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How does The Cosmopolitan compare?


How does The Cosmopolitan compare?

Just like many days, I start my day at Starbucks getting a cup of coffee and checking emails. Yesterday, while in Starbucks trying to warm up, I was speaking on the phone with a client about the current condo market. A very nice lady sitting next to me had heard a few things I was saying to my client and when I got off my phone she had many questions for me. No matter where you go, people always seem to like to talk real estate! This person, who I will call Sue, had many questions but the one she seemed to have the most interest in where my thoughts on the new Cosmopolitan. I did start the conversation with her explaining that I have discussed this project many times here on my blog, and it has not always been favorable. She explained to me that she was one of buyers that have now pushed the project to 88% sold. But she was insistent that I give her my honest opinion…so I did! I did start the conversation saying it was a nice building that I believe residents will enjoy for sometime. She asked me about the pricing and I explained to her my take on the pricing. When I explained that I thought it was fairly overpriced she agreed with me and then went on to explain why she bought. The current unit she was in had it’s views blocked by a new building and she wanted something with a view. She said she had been waiting for a view unit to come on the market but got tired of waiting. This is why she said she decided to pay a higher price than she felt comfortable with. I believe this is the exact situation that most of the Cosmopolitan buyers ran into. They wanted something in a nicer building and nothing was coming on the market! They did not have many options and decided to pay a higher price instead of waiting. After discussing the pricing of the building, Sue then asked me what I thought about the building. Being a future owner, I wanted to be somewhat polite and gave her somewhat of a sugar coated answer. She saw right through my answers, looked me in the eyes and said “What do you really think?” So, I told her!

I told her that early on in the design process the developer had called on many of the top condo agents to give some feedback on the project and to make suggestions as to what they thought our clients would like, which at the time I thought was a smart thing to do. There were some very good suggestions that agents made, most were not implemented. For example, large decks. This is something all condo buyers would like to have. The final build out is nearing the end and one thing I will say, VERY small decks for a majority of the owners! Other simple things were suggested. One of my suggestions, which I had seen in buildings in Seattle and Denver, was a small area on the Mezzanine level where owners could take their dogs for a walk, and do their business. This so that owners don’t have to go down to street level and worry about safety later at night. Again, it didn’t happen. Other agents had suggested a better variety of cabinetry. While Pedini is nice, it’s not for everyone. So instead of variety, the future owners were offered super contemporary with a choice of light, medium and dark! This was something Sue said she struggled with. To me, it did not seem that the developers listened to the agents much. While I was hoping for something very special, to me it is just like The Metropolitan, just a little taller. Now don’t get me wrong, I love The Metropolitan! In fact, architecturally, I like the exterior look of The Metropolitan much more. But for the prices being paid, I was hoping for more. For something pretty special. For these $800 to $1200 a square foot prices, I was hoping for a building with more amenities like those in the Insignia in Seattle, Lumina in San Francisco , Bellevue Towers in Bellevue,WA. Or Spire in Denver. ( http://www.insigniabybosa.com/#/tour , http://luminasf.com/amenities/ ,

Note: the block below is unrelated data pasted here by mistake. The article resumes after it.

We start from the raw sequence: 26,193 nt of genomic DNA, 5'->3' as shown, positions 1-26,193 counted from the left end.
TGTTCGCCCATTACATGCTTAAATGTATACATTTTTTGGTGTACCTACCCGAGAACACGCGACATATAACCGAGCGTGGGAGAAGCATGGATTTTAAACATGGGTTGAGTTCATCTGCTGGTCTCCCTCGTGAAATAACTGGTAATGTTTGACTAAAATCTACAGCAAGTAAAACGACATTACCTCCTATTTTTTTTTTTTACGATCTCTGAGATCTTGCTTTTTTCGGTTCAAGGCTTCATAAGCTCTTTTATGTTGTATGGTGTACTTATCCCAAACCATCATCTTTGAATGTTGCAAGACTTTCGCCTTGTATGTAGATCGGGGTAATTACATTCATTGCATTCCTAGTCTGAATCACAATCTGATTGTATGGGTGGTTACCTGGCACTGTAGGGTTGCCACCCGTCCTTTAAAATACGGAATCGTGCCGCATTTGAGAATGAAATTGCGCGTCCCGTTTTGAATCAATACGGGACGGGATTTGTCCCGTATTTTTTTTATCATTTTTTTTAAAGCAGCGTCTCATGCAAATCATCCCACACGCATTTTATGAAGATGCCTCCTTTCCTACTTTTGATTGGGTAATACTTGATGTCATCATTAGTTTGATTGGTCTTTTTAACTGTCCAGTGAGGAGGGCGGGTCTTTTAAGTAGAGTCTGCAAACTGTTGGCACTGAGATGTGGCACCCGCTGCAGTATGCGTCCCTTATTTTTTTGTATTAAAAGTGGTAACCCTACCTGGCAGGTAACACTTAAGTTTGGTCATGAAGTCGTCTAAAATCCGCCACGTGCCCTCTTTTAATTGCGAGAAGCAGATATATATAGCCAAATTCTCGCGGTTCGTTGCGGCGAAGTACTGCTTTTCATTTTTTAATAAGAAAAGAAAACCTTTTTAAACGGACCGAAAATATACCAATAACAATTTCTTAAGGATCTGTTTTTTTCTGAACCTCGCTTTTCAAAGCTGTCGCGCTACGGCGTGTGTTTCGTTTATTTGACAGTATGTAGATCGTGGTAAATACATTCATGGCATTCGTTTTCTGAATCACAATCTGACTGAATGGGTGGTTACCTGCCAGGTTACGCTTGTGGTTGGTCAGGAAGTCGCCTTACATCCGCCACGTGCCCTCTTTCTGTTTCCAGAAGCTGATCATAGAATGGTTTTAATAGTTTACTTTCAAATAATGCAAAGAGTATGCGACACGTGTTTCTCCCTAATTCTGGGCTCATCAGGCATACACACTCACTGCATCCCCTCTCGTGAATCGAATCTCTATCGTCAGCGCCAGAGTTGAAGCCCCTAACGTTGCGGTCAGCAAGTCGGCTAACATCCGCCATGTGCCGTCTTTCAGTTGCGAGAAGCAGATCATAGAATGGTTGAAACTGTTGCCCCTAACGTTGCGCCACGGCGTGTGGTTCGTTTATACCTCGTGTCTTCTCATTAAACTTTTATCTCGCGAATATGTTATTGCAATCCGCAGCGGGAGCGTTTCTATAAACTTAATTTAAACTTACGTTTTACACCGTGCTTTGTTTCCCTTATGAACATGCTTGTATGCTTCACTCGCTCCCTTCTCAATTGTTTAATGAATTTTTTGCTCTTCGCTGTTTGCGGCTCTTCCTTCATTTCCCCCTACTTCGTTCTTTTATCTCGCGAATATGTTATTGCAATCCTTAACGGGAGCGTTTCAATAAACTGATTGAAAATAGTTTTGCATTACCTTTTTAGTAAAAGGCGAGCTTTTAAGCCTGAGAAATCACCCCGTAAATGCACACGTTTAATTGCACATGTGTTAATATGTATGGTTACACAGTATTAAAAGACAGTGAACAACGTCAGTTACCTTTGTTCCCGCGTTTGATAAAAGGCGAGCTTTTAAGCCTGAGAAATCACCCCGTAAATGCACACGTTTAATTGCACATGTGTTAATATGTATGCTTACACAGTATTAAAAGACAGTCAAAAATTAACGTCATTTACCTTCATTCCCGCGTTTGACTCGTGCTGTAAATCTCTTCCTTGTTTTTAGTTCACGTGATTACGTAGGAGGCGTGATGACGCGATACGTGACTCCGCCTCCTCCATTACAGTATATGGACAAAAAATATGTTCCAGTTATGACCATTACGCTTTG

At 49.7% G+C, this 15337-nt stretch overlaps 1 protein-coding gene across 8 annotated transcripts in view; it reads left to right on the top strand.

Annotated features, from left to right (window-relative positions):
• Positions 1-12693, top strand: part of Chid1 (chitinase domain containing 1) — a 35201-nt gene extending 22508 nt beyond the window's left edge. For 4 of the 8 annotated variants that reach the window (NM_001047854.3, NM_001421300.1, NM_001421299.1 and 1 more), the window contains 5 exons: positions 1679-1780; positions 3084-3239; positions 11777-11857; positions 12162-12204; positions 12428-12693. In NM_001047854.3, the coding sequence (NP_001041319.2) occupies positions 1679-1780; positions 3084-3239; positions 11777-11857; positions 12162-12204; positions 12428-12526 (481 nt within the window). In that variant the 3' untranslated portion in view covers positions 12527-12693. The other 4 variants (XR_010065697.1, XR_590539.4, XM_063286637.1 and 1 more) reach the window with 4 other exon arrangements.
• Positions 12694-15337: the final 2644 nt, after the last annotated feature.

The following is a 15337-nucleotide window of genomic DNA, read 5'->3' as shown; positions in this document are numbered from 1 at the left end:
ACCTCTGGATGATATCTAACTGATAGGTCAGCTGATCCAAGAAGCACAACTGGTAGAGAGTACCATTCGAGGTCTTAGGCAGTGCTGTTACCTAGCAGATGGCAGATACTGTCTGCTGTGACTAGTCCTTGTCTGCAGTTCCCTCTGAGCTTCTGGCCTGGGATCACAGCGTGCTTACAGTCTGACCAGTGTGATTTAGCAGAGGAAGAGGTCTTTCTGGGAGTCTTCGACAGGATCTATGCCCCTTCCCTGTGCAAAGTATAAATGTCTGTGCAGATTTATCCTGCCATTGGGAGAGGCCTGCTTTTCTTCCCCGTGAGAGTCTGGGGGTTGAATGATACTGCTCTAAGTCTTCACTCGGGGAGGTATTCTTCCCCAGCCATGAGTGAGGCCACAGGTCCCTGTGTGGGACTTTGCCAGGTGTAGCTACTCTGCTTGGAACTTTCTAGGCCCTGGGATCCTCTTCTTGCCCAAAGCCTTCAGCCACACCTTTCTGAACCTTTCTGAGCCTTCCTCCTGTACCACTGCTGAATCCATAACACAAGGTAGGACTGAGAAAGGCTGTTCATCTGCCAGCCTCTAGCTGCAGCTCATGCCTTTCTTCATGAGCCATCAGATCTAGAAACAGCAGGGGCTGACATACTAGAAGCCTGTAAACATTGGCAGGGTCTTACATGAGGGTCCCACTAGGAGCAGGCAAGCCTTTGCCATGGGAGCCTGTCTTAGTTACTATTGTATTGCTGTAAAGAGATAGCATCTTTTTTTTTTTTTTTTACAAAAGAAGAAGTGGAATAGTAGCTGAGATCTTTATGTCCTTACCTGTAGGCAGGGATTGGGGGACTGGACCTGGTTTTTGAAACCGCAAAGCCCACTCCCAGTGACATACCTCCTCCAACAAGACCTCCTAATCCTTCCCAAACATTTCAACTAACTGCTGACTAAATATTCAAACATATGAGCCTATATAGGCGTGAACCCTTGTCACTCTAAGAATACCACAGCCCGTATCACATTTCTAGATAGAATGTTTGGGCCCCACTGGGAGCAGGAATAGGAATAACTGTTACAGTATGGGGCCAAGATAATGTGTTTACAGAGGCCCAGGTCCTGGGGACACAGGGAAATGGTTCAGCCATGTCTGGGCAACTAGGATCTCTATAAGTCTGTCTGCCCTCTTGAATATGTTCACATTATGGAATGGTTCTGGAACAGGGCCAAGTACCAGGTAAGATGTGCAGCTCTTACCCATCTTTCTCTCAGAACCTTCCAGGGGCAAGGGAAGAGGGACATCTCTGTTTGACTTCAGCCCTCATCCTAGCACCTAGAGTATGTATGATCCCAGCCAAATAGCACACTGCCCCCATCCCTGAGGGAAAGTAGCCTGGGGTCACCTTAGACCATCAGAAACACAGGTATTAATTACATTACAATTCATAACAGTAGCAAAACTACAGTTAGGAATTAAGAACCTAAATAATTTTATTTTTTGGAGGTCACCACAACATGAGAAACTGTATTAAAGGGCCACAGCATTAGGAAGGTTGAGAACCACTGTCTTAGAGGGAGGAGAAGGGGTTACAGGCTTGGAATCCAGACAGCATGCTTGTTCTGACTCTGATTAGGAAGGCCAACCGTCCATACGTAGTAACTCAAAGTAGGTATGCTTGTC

http://bellevuetowers.com/#building , http://www.spiredenver.com/amenities/ )

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Now, some of these nice amenities come with a price, higher HOA fees. Part of the problem with most of our buildings is that we do not build high enough. While 28 stories at The Cosmopolitan is a good start, it is still not enough to spread the cost of amenities like those at the above mentioned buildings. When you have a building that is closer to 40 stories, it is much easier to spread the cost among more owners. When I toured Spire in Denver, CO (41 stories), I was blown away by the fantastic amenities…and then I was really blown away when I saw the owners were paying about half of what typical owners in Portland’s nicer buildings were paying for their HOA fees. While there are many people that are opposed to building higher, it is what makes the most sense if people want nicer amenities and also keeping their monthly cost lower. Imagine if you will, in the location of the current Centennial Mills, a beautiful waterfront condo building much like that of Bellevue towers. Two 40 story towers that offer the most amazing views, and to be right on the river! Sit on your large deck and take in views of Mt. Hood and the Willamette River. Between the two towers, you have a spacious, park like mezzanine level where you sit by an outdoor fire sipping wine and watching ships pass by! In the summer months, you join your neighbors at the outdoor theatre to watch movies. Perhaps you are a little more active and wish to go swim laps in the indoor pool and then relax afterward in the steam room or sauna.

Ok, back to reality! Big, usable decks would have been a good start!

Brad Golik is a condominium specialist with Pearl District Properties. If you would like to tour some of Portland’s luxury condominium buildings, call Brad at 503-896-8856 or visit http://www.LuxuryCondosofPortland.com

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